Afternoon Tea Review Grand Pacific

Review out of 10
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Afternoon Tea Review At The Grand Pacific


The failed downloaded navigation app on my phone had lead left us gallivanting aimlessly around Deansgate; it had also falsely lead me dining companion and into the Armani store TWICE. We were embarrassingly unaware that the glass pyramid structure sprouting out of the pavement was in fact the entrance to our destination, and not some odd contemporary piece of street art we had earlier mistaken it for whilst frantically in search of the venue.


Anyone that knows me well knows map reading has never been a strong asset. A dear friend had once pointed out that I possess the navigational instincts of a squirrel, charming. However, in my defense it had been six years since I was last a fellow resident in the Manchester region and to my surprise the city had changed drastically.


What was once deemed as unflattering has been replaced by a maze of towering glass buildings, clean concrete walkways, designer shops, trendy chic coffee shops, upmarket swanky restaurants and giant luxury apartments. Spinningfields is fast becoming the playground of suit wearing affluent young professionals, Favorited by local celebrities and socialites and those looking to dress to the nines for a more lavish alternative dining experience.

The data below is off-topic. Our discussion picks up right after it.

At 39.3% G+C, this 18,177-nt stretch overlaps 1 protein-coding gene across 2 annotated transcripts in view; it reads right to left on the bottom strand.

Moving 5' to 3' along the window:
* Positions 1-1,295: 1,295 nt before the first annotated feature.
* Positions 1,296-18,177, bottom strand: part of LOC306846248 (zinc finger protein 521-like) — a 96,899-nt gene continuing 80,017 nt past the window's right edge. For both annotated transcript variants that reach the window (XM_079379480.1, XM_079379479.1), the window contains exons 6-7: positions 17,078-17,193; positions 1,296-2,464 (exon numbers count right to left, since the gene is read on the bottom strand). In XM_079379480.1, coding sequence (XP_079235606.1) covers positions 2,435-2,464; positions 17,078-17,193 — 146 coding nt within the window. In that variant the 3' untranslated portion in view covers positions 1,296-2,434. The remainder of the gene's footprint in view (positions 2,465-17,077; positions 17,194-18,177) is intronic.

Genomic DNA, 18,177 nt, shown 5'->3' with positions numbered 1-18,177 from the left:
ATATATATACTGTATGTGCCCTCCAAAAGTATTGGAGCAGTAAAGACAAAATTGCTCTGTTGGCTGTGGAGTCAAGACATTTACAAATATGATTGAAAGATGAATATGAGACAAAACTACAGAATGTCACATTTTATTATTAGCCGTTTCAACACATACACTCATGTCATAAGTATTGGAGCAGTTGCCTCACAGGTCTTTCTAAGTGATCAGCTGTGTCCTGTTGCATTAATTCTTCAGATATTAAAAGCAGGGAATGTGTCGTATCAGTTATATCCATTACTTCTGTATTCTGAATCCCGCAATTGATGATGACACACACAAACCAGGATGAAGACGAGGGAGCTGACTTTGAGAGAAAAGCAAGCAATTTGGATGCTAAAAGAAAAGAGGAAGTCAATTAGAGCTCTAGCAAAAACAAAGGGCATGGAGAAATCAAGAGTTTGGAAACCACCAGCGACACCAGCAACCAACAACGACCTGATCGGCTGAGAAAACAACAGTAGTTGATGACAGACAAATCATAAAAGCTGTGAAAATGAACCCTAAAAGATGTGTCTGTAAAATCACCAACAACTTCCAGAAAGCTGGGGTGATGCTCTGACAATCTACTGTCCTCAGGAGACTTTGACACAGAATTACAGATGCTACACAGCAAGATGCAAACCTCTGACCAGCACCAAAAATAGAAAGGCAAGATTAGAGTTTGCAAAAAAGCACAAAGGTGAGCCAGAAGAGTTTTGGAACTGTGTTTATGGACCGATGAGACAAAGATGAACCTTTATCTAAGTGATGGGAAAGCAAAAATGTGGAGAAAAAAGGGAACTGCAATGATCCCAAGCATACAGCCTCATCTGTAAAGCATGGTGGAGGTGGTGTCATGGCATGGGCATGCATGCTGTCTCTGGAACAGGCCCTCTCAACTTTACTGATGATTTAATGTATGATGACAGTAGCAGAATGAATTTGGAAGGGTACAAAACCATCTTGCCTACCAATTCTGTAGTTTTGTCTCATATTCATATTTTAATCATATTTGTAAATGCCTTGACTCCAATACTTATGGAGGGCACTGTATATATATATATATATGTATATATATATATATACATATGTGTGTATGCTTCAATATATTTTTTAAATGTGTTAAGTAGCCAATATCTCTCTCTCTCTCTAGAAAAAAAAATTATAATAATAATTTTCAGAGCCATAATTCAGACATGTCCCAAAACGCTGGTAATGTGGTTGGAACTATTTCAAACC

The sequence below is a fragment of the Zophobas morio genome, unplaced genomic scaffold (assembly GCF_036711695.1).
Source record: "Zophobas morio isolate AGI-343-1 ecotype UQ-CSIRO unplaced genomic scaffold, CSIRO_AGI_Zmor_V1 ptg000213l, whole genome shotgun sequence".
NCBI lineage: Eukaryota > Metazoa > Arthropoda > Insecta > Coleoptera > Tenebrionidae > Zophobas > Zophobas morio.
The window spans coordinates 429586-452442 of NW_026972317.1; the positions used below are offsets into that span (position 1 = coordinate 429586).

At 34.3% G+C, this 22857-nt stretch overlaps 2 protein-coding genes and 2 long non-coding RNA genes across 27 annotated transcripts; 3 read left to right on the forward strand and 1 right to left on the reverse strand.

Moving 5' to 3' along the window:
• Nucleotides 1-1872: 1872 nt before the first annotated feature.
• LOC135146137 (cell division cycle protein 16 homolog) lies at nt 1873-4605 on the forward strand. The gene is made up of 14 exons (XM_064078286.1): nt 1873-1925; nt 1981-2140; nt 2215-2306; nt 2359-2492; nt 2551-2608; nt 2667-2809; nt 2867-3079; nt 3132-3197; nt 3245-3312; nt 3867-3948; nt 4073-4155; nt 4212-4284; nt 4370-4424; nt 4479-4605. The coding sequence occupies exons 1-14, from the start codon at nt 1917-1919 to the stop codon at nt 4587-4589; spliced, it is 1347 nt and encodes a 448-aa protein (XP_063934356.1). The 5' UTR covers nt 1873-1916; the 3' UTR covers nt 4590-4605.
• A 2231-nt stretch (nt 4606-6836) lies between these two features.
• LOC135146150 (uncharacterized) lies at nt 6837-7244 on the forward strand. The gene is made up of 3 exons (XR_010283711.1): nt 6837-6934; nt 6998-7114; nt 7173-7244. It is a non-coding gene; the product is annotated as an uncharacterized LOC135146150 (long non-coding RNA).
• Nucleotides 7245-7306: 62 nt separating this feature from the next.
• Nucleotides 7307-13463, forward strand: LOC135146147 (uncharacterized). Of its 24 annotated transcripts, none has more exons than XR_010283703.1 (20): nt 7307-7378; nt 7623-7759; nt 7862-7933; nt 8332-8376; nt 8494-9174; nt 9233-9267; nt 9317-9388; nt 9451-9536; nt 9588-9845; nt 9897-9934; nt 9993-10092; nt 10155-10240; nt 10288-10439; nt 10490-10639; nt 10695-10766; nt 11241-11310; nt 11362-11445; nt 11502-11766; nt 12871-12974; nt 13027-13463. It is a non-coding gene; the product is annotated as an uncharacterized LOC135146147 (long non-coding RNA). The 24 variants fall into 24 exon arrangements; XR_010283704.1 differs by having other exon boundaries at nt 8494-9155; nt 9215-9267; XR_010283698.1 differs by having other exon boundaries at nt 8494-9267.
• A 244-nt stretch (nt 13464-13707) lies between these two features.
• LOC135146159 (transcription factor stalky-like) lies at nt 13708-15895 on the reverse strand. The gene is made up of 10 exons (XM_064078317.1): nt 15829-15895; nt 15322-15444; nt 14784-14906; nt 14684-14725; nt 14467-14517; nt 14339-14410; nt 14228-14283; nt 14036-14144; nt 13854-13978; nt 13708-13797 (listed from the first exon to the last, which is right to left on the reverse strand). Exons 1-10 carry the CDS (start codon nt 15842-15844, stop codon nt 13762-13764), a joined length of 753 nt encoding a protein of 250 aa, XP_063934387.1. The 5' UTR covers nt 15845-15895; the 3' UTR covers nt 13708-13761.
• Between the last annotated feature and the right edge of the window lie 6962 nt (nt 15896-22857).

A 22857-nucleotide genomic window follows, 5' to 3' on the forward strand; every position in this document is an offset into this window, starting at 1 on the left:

However up until last week it was unfamiliar territory for me despite its overwhelming reputation and praises from foodie worshippers, and friends who had deemed it to be the new ‘IT’ place and social hub. It was still all relatively new to me. No, I have not been living under a rock before the smart remarks filter in.


So when I received an invitation to break my Spinngfields innocence and experience the Pan-Asian dining experience, how could I refuse?


After descending down the entrance staircase in front of the Armani store, my guest was a little apprehensive looking down into the unknown.


This place has no windows or natural light my dining companion pointed out, Mmm it may be a little stuffy. My good friend was not an admirer of underground restaurants. Neither was I at the start, but if there was one thing I have learnt from my escapades in the capital was never to judge a venue by its entrance alone as looks can be deceiving.


The Venue

Cherished readers fear not, as the establishment is anything but stuffy. We were greeted at the main reception and guided through the impressive contemporary open plan Australasia restaurant. I was fascinated by the luxury nautical décor theme of beach wood, white tables and oversized wicker chairs, which enchanted the space inside. The kind of decor one would find at an extravagant village resort. It was hard to believe the venue was positioned a few feet below street level.




We entered the Grand Pacific by an isolated staircase inside Australasia. The dubbed baby sister of Australasia was just as extraordinary upstairs. The interior evokes the playful concept of a colonial garden oasis transporting its dinners to a pacific beach hideaway. Whitewashed wooden, exotic seashells encased in picture frames, and green hedges surrounded the outside oasis, which mimicked the Ammophila plant (Beach Grass), which is often found growing exclusively on coastal sandy beaches.